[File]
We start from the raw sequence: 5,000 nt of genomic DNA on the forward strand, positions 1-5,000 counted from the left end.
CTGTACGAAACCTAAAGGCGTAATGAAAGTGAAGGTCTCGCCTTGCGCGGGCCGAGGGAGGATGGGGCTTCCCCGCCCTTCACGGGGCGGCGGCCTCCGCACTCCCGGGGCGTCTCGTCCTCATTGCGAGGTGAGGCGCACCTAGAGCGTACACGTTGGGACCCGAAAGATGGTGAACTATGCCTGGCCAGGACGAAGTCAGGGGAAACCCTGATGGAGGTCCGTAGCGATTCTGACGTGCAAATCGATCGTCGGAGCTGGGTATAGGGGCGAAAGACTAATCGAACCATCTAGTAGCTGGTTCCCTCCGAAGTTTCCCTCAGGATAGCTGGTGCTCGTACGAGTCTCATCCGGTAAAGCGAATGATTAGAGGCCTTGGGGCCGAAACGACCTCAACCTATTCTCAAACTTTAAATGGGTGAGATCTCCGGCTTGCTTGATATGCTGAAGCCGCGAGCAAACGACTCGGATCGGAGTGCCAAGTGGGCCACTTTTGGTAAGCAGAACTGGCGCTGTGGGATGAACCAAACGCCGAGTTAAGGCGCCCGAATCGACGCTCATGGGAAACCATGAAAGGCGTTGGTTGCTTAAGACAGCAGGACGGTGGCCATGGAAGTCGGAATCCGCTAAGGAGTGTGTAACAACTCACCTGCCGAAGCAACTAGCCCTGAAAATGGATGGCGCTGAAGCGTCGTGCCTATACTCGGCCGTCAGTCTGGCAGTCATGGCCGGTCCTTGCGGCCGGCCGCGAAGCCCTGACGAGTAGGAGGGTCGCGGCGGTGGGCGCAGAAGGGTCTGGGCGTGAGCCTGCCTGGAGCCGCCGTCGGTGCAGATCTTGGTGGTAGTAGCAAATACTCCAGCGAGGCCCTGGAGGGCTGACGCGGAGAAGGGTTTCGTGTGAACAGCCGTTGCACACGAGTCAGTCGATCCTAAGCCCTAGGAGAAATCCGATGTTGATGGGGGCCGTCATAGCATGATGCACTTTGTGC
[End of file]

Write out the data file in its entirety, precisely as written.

We start from the raw sequence: 5,000 nt of genomic DNA on the forward strand, positions 1-5,000 counted from the left end.
CTGTACGAAACCTAAAGGCGTAATGAAAGTGAAGGTCTCGCCTTGCGCGGGCCGAGGGAGGATGGGGCTTCCCCGCCCTTCACGGGGCGGCGGCCTCCGCACTCCCGGGGCGTCTCGTCCTCATTGCGAGGTGAGGCGCACCTAGAGCGTACACGTTGGGACCCGAAAGATGGTGAACTATGCCTGGCCAGGACGAAGTCAGGGGAAACCCTGATGGAGGTCCGTAGCGATTCTGACGTGCAAATCGATCGTCGGAGCTGGGTATAGGGGCGAAAGACTAATCGAACCATCTAGTAGCTGGTTCCCTCCGAAGTTTCCCTCAGGATAGCTGGTGCTCGTACGAGTCTCATCCGGTAAAGCGAATGATTAGAGGCCTTGGGGCCGAAACGACCTCAACCTATTCTCAAACTTTAAATGGGTGAGATCTCCGGCTTGCTTGATATGCTGAAGCCGCGAGCAAACGACTCGGATCGGAGTGCCAAGTGGGCCACTTTTGGTAAGCAGAACTGGCGCTGTGGGATGAACCAAACGCCGAGTTAAGGCGCCCGAATCGACGCTCATGGGAAACCATGAAAGGCGTTGGTTGCTTAAGACAGCAGGACGGTGGCCATGGAAGTCGGAATCCGCTAAGGAGTGTGTAACAACTCACCTGCCGAAGCAACTAGCCCTGAAAATGGATGGCGCTGAAGCGTCGTGCCTATACTCGGCCGTCAGTCTGGCAGTCATGGCCGGTCCTTGCGGCCGGCCGCGAAGCCCTGACGAGTAGGAGGGTCGCGGCGGTGGGCGCAGAAGGGTCTGGGCGTGAGCCTGCCTGGAGCCGCCGTCGGTGCAGATCTTGGTGGTAGTAGCAAATACTCCAGCGAGGCCCTGGAGGGCTGACGCGGAGAAGGGTTTCGTGTGAACAGCCGTTGCACACGAGTCAGTCGATCCTAAGCCCTAGGAGAAATCCGATGTTGATGGGGGCCGTCATAGCATGATGCACTTTGTGC